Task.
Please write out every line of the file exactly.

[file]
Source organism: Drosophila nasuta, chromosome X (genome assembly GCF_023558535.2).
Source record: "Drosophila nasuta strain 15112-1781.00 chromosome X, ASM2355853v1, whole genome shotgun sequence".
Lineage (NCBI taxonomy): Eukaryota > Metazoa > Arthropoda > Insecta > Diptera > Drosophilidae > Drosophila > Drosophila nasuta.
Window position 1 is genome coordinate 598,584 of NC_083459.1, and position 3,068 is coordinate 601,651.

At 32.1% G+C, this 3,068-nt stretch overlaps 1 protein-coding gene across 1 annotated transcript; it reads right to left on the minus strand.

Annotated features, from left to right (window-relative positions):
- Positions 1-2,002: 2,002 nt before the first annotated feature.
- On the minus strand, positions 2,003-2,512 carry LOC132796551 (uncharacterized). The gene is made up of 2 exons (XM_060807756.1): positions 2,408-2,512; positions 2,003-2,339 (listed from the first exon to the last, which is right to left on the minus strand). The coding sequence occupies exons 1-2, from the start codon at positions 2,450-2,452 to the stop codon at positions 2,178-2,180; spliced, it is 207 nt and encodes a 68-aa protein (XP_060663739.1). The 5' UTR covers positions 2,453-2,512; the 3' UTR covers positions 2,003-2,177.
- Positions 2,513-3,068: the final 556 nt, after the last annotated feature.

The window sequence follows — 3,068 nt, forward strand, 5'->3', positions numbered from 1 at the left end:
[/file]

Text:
Source organism: Drosophila nasuta, chromosome X (genome assembly GCF_023558535.2).
Source record: "Drosophila nasuta strain 15112-1781.00 chromosome X, ASM2355853v1, whole genome shotgun sequence".
Lineage (NCBI taxonomy): Eukaryota > Metazoa > Arthropoda > Insecta > Diptera > Drosophilidae > Drosophila > Drosophila nasuta.
Window position 1 is genome coordinate 598,584 of NC_083459.1, and position 3,068 is coordinate 601,651.

At 32.1% G+C, this 3,068-nt stretch overlaps 1 protein-coding gene across 1 annotated transcript; it reads right to left on the minus strand.

Annotated features, from left to right (window-relative positions):
- Positions 1-2,002: 2,002 nt before the first annotated feature.
- On the minus strand, positions 2,003-2,512 carry LOC132796551 (uncharacterized). The gene is made up of 2 exons (XM_060807756.1): positions 2,408-2,512; positions 2,003-2,339 (listed from the first exon to the last, which is right to left on the minus strand). The coding sequence occupies exons 1-2, from the start codon at positions 2,450-2,452 to the stop codon at positions 2,178-2,180; spliced, it is 207 nt and encodes a 68-aa protein (XP_060663739.1). The 5' UTR covers positions 2,453-2,512; the 3' UTR covers positions 2,003-2,177.
- Positions 2,513-3,068: the final 556 nt, after the last annotated feature.

The window sequence follows — 3,068 nt, forward strand, 5'->3', positions numbered from 1 at the left end: